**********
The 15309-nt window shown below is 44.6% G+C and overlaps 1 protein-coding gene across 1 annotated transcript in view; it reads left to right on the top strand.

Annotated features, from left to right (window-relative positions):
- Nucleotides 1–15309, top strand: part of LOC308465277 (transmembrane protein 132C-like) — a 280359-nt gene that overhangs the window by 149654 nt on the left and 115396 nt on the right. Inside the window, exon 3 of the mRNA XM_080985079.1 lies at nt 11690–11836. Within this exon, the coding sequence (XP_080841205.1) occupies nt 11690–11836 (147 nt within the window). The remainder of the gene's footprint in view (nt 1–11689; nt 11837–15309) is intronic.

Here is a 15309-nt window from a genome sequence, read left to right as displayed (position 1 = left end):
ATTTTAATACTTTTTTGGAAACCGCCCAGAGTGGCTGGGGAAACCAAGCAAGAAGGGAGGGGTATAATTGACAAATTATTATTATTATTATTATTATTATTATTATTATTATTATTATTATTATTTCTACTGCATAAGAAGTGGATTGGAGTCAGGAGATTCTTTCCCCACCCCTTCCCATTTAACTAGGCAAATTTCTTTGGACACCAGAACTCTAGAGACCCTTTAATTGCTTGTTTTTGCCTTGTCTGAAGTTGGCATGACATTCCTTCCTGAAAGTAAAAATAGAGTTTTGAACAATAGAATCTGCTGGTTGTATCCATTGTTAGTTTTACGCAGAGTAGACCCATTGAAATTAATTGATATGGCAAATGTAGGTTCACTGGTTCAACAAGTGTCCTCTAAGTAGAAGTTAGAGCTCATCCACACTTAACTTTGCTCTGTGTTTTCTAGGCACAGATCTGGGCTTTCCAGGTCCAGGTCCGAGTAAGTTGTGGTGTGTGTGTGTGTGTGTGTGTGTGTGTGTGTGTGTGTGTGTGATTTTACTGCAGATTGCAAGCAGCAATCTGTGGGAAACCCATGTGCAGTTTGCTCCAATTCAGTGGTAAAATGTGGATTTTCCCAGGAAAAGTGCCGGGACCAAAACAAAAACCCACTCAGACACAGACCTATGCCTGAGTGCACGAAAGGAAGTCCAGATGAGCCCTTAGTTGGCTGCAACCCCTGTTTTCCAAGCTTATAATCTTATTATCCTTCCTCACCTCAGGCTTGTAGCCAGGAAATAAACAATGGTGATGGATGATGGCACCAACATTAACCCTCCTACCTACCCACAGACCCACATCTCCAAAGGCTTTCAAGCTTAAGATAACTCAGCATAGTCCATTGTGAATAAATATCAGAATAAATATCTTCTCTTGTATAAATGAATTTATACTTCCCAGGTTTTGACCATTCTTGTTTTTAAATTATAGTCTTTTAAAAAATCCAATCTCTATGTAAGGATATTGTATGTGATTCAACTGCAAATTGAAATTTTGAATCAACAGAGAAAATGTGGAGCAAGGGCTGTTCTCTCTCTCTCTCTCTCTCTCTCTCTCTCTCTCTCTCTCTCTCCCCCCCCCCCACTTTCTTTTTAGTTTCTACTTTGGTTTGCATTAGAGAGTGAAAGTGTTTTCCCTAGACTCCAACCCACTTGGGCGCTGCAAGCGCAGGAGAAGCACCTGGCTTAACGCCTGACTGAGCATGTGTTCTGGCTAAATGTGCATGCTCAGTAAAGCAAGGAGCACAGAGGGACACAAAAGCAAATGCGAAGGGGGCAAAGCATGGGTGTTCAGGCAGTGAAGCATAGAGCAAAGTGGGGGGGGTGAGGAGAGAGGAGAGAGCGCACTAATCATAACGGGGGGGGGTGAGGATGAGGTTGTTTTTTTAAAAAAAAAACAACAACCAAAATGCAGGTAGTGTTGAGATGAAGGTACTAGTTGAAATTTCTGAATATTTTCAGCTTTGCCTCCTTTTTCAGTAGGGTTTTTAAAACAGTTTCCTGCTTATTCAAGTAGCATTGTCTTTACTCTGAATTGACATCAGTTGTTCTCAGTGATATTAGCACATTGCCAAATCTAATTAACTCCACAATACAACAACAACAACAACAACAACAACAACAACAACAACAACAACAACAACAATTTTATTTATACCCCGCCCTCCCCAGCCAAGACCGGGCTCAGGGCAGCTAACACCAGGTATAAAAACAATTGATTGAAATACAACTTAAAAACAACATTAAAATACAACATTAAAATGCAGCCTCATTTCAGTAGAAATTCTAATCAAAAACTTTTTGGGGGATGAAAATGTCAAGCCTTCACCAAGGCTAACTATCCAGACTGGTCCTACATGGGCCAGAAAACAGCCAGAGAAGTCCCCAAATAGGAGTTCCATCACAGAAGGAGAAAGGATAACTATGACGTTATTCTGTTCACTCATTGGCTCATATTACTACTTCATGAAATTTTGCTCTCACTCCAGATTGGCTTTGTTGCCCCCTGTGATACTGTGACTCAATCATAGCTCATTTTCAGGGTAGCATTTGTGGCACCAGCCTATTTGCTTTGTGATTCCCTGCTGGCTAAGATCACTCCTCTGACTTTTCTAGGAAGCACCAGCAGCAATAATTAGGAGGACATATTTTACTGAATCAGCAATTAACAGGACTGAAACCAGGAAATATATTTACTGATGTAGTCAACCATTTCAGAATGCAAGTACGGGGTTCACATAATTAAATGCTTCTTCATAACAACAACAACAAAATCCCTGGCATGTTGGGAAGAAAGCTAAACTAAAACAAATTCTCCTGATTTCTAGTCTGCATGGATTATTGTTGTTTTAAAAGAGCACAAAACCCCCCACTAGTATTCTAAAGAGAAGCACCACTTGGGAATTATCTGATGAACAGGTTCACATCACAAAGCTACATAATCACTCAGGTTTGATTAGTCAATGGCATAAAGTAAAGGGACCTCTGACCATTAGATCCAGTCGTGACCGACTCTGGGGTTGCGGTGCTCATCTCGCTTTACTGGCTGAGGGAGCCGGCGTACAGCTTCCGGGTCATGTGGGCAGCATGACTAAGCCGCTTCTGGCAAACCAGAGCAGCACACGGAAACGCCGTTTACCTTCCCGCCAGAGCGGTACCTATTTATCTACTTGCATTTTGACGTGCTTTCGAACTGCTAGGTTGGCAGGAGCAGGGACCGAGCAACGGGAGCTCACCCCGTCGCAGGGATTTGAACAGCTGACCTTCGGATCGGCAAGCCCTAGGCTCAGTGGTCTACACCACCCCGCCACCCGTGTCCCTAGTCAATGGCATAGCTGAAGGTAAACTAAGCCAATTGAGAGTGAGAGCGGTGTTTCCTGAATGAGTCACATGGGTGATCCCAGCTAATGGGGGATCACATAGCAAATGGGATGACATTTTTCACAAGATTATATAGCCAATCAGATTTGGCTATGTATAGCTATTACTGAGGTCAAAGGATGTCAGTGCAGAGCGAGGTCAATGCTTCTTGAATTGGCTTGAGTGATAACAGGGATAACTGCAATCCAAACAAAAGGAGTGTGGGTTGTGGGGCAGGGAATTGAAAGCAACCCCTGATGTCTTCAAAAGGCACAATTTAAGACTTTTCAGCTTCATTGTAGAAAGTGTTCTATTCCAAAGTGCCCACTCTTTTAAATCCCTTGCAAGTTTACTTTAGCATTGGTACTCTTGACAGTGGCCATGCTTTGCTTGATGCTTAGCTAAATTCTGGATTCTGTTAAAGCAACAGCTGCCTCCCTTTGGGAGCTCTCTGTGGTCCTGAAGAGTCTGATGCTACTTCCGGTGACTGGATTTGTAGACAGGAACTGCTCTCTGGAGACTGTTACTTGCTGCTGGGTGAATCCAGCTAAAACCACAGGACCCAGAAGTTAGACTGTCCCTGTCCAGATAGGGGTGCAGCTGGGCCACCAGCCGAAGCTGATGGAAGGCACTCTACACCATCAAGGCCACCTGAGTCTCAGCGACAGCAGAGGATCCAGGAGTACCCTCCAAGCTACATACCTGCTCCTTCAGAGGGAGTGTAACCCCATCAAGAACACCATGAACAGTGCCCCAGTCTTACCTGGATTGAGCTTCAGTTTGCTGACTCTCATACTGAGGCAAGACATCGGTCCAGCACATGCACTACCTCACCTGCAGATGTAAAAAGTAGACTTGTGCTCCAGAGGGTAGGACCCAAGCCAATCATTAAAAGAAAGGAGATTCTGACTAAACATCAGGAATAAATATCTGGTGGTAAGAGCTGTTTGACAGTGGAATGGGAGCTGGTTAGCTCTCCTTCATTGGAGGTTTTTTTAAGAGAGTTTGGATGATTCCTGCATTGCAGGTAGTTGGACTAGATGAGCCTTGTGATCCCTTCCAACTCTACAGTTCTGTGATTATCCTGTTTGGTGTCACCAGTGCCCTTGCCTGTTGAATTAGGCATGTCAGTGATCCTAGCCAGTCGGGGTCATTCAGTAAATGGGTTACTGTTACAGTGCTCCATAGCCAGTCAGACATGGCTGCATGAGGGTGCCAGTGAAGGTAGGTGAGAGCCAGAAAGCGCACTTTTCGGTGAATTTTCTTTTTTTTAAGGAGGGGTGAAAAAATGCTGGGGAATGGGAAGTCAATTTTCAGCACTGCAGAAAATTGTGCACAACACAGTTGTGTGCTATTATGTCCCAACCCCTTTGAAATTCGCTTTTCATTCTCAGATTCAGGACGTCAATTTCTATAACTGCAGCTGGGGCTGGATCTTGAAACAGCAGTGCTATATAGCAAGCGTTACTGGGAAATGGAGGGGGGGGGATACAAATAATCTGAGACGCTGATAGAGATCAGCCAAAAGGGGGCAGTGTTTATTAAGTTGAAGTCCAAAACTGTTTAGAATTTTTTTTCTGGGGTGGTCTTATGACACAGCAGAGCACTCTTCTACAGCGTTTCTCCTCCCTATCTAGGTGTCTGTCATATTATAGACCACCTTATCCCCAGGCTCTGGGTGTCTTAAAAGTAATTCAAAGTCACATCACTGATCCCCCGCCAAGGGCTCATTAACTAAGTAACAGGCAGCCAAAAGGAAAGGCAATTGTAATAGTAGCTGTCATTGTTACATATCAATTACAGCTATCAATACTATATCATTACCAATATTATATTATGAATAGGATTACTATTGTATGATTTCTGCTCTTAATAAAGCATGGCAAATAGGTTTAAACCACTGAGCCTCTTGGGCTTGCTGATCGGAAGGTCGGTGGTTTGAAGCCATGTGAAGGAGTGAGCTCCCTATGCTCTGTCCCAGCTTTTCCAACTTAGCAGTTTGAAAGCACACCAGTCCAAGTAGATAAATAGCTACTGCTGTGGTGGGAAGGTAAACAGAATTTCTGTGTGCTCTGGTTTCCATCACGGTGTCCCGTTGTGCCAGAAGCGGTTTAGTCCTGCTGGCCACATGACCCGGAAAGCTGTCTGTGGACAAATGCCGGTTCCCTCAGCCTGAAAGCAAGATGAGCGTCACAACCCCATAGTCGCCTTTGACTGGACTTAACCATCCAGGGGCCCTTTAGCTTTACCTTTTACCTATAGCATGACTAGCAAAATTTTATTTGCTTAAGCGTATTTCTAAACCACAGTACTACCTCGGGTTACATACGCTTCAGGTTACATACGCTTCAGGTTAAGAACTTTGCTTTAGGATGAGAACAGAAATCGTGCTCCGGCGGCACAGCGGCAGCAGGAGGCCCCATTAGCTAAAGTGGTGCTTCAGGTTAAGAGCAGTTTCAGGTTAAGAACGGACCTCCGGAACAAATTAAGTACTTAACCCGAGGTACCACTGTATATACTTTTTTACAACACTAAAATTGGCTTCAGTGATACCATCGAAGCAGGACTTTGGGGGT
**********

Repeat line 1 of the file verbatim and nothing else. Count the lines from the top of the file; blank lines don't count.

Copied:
The 15309-nt window shown below is 44.6% G+C and overlaps 1 protein-coding gene across 1 annotated transcript in view; it reads left to right on the top strand.